Listen to our interview by clicking below. To subscribe to the New Books in Psychology podcast, click here: https://itunes.apple.com/us/podcast/new-books-in-psychology/id436024959?mt=2

Podcast: Teaching LGBTQ Psychology

Despite the prominence of LGBTQ issues in our current social consciousness, many people still know little about the LGBTQ community, which means that teaching about this community and its issues is an important job. It’s also a difficult one that’s been handled with varying degrees of effectiveness and sensitivity over the past few decades. Many of us can recall during our undergrad or graduate training having a single class day devoted to the topic, or our instructors trying to ‘squeeze it in’ alongside other material. Fortunately, the teaching of LGBTQ issues has advanced dramatically, thanks to the work of psychologists such as Theodore Burnes and Jeanne Stanley. Their new edited book, entitled Teaching LGBTQ Psychology: Queering Innovative Pedagogy and Practice (2017, American Psychological Association), covers pedagogical concepts as well as practical suggestions for bringing the material to life and helping students feel at home with it. In our interview, we have a frank discussion about the challenges of teaching LGBTQ psychology—such as fear, prejudice, and misinformation among students—and how to best rise to those challenges.

Theodore Burnes is associate professor and director of the LGBT specialization of Antioch University’s clinical psychology master’s program. He has 15 years of experience constructing, facilitating, and evaluating undergraduate and graduate coursework in psychology, Black studies, writing, LGBT studies, poetry, women’s studies, teacher education, and counseling in various university settings. He is a licensed psychologist and licensed professional clinical counselor in private practice in Los Angeles.

Jeanne Stanley is Executive Director of Watershed Counseling and Consultation Services. She regularly conducts training around the country on best practices for supporting and affirming LGBTQ individuals and is a licensed psychologist in private practice in the Chestnut Hill are of Philadelphia.

Listen to our interview by clicking below. To subscribe to the New Books in Psychology podcast, click here: https://itunes.apple.com/us/podcast/new-books-in-psychology/id436024959?mt=2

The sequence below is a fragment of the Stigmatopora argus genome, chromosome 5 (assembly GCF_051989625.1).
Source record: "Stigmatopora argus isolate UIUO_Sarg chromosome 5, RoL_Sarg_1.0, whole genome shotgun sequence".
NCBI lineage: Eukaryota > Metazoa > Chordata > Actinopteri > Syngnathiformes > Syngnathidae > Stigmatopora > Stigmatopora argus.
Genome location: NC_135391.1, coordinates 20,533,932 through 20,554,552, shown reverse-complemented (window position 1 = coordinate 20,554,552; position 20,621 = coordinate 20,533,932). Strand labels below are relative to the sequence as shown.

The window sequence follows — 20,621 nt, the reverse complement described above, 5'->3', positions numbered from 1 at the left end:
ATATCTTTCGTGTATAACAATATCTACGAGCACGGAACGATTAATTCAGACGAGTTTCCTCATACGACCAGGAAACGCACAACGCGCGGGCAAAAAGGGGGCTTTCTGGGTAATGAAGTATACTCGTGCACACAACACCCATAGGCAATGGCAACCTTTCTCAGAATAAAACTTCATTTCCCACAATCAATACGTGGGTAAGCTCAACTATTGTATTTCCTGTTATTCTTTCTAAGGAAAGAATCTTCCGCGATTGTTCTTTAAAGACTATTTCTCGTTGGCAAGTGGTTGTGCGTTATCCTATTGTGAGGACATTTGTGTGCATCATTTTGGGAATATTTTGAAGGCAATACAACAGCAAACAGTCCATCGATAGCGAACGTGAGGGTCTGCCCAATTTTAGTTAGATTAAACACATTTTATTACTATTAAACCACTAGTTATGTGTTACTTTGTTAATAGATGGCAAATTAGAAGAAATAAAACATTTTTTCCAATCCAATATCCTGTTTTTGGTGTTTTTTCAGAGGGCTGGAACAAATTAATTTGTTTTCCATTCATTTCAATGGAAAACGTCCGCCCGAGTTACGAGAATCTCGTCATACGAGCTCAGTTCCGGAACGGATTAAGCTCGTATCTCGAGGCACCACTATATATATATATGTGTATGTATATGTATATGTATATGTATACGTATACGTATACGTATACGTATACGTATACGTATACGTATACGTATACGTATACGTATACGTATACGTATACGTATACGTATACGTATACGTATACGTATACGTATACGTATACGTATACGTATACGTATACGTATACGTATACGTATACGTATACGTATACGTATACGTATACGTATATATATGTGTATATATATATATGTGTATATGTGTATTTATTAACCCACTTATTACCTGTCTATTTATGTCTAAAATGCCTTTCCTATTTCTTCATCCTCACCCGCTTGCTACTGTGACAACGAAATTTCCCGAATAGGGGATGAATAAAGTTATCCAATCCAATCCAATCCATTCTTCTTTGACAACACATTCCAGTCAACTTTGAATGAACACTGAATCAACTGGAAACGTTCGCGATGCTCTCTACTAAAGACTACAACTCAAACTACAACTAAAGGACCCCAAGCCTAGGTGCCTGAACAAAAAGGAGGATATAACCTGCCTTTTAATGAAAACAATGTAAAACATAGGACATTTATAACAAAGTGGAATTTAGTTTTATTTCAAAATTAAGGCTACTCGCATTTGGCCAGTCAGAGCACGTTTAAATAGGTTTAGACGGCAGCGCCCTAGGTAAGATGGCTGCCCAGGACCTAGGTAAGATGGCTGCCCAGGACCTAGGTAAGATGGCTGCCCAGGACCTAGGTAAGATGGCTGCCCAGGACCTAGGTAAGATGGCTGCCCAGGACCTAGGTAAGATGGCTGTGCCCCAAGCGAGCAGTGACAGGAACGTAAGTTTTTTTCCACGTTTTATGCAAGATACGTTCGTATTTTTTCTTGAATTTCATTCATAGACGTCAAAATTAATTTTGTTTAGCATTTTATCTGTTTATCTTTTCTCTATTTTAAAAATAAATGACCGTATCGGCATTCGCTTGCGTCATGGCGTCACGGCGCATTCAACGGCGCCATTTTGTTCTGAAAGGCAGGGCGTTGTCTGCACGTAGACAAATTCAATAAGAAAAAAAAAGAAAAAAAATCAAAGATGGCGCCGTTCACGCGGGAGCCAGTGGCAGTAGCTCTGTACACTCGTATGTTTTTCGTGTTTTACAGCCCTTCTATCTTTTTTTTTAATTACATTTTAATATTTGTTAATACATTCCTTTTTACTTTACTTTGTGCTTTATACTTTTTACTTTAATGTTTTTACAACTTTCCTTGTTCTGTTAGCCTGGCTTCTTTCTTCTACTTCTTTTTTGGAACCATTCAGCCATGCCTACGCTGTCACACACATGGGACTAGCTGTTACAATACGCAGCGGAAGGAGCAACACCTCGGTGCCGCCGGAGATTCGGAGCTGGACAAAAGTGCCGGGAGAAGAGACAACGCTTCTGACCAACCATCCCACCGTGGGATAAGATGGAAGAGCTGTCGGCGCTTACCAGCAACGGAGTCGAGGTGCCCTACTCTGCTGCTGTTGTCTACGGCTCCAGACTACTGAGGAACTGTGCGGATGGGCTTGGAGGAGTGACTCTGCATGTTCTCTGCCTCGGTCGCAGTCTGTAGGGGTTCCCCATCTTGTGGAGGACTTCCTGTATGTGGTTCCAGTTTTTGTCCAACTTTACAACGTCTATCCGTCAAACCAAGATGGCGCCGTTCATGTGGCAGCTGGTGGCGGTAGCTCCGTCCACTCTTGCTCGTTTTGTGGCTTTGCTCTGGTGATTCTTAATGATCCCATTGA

Podcast: Rising to the Top

Most psychology books are written by experts with knowledge deriving from professional experience—for which we are grateful. Occasionally, a psychologist ventures to write a book that draws from intimate personal experience to illuminate important psychological phenomena. Such is the case with our guest this week, Shelvy Haywood Keglar. In his book Underdog to top dog: An improbable rise (published in 2017 in association with IBJ Book Publishing), Dr. Keglar describes his journey from poverty and rural life, through racism and segregation, to the fulfillment and success he enjoys now. He talks with me about what inspired him to document his personal journey and the hard-earned lessons he imparts to young Black men in search of hope and guidance. To the extent that dreaming is a basic human enterprise, Dr. Keglar’s experiences and wisdom strike universal chords.

Shelvy Haywood Keglar is a psychologist, and founder and president of Midwest Psychological Center, Inc. He also serves as staff member at Community Hospital and Fairbanks Hospital in Indianapolis, Indiana. He has taught at Indiana University Medical School in the Department of Psychiatry. Prior publications have been in the areas of personality assessment, addictions, and adolescent psychology

Listen to the interview by clicking below. To subscribe to the New Books in Psychology podcast, click here: https://itunes.apple.com/us/podcast/new-books-in-psychology/id436024959?mt=2